Hero or Pariah?
April 17, 2020
Just because you’re treated like a pariah doesn’t mean you are one.
And just because you don’t feel like a hero doesn’t mean you are not one.
It’s hard to feel good about yourself when shippers take your temperature before they let you on the property and harder yet when they won’t let you use the bathroom. How about when someone with a mask, face shield and gloves takes papers from your hand as if from a cat box?
You have as much reason to be wary of them as they of you, but they have the psychological upper hand. You can’t take the temperature of the guy at the yard gate, can you? You can’t demand they decontaminate signed freight bills while you watch and return them to you in new, sterilized envelopes.
Nothing personal, of course. It’s all about CONVID-19.
It can kill you, though odds are it won’t. It’s not quite Russian roulette. Still those long odds are not long enough. One in 100? One in 50? Good odds in a lottery but not when the bet is your life. So, people, institutions and, yeah, trucking customers will be cautious. Sometimes very cautious. Sometimes insultingly cautious. It can make you feel like a radioactive skunk.
But you’re no such thing – quite the opposite. The job you do is indispensable, crucial, and, yes, essential. You hear that word a lot lately. But what if you don’t haul food, medicine, or fuel? What if you haul toys, or junk mail, or new, high-end Teslas? Do we desperately need that stuff? Of course not. But it’s not freight classification that makes you essential.
We have two issues here: one is the virus the other is the economy. The first is a physical threat to individuals; the other is the life blood of society, of our country. We have to keep it flowing.
Whatever you carry, somebody sold it, somebody bought it, and somebody is paying to move it.
It is commerce itself that matters, not what’s on your truck. Taken together, the goods, the money, and the transportation make up the system that sustains us. You’re part of that system, one of the most important parts. You’re no pariah. You truly are essential.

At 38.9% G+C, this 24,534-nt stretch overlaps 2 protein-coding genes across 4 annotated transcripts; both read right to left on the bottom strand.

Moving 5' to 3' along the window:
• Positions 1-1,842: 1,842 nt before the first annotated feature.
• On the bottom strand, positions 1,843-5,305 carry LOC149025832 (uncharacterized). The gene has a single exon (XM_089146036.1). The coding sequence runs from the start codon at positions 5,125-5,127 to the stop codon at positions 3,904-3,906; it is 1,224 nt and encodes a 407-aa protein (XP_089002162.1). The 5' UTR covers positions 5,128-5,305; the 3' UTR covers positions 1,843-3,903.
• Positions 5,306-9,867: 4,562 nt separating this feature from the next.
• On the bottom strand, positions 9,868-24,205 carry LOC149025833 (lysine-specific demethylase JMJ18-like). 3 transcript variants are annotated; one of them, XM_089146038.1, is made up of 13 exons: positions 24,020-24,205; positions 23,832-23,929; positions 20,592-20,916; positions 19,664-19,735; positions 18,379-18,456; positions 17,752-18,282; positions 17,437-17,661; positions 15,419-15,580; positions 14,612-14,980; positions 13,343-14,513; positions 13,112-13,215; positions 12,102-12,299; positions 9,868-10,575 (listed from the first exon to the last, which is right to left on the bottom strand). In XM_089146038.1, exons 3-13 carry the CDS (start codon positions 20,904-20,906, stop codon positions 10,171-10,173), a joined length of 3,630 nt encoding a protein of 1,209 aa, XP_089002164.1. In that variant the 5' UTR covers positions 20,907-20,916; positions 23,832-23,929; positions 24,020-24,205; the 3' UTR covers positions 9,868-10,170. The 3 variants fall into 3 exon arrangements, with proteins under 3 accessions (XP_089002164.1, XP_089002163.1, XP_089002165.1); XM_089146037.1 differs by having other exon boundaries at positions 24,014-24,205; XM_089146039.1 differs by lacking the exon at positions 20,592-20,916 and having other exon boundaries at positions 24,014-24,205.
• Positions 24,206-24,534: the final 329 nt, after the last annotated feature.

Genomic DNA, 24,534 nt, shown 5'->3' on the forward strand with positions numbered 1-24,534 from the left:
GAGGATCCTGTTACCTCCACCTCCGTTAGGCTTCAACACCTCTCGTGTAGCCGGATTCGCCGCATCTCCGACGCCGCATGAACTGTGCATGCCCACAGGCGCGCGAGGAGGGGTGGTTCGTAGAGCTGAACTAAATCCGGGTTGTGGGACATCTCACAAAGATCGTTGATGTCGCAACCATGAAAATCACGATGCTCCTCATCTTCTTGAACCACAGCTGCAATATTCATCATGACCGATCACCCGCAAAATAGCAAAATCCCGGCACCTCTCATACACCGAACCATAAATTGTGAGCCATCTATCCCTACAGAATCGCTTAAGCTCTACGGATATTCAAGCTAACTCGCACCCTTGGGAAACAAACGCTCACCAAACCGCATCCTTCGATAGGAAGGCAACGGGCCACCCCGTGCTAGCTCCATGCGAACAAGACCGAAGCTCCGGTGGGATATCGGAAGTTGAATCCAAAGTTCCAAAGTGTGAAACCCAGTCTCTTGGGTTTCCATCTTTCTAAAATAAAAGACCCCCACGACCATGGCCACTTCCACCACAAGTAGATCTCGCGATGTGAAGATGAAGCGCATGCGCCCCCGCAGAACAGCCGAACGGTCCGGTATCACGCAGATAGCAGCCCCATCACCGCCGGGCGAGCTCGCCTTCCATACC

Does that make you a hero?
A lot people on the ground and in the media think so. Some drivers have been applauded – literally – for showing up with a load, something you do every day. Some are highlighted in news stories for braving the virus to deliver the things we need to live. Stories like that can give you a lift. But, are you really a hero? Do you wake up in the morning and think it’s a dangerous load to Des Moines but Best Buy is counting on me? Do you see yourself behind the wheel like John Wayne on a horse, off to save the pretty widow lady from Indians, an outlaw gang, or evil creditors?
Probably not. You’re more likely to be thinking of a Mastercard bill, the rent or a looming truck payment. As things have gotten worse, you may be thinking you’re lucky to be working at all. If the folks at Walmart can show up every day, so can you. But it’s not about saving the world. You’re not running the devil’s gauntlet for our national honor. You didn’t sign up for heroism, and it’s probably hard to think of yourself as hero. You’re just trying to feed the family.
But you can be a hero without setting out to be one. The danger is there. You still take chances others don’t. It doesn’t really matter why. Not all the heroes of America’s past wars were volunteers. Many wanted no part of the fight. But they were drafted, they went, and – like you – they did their job.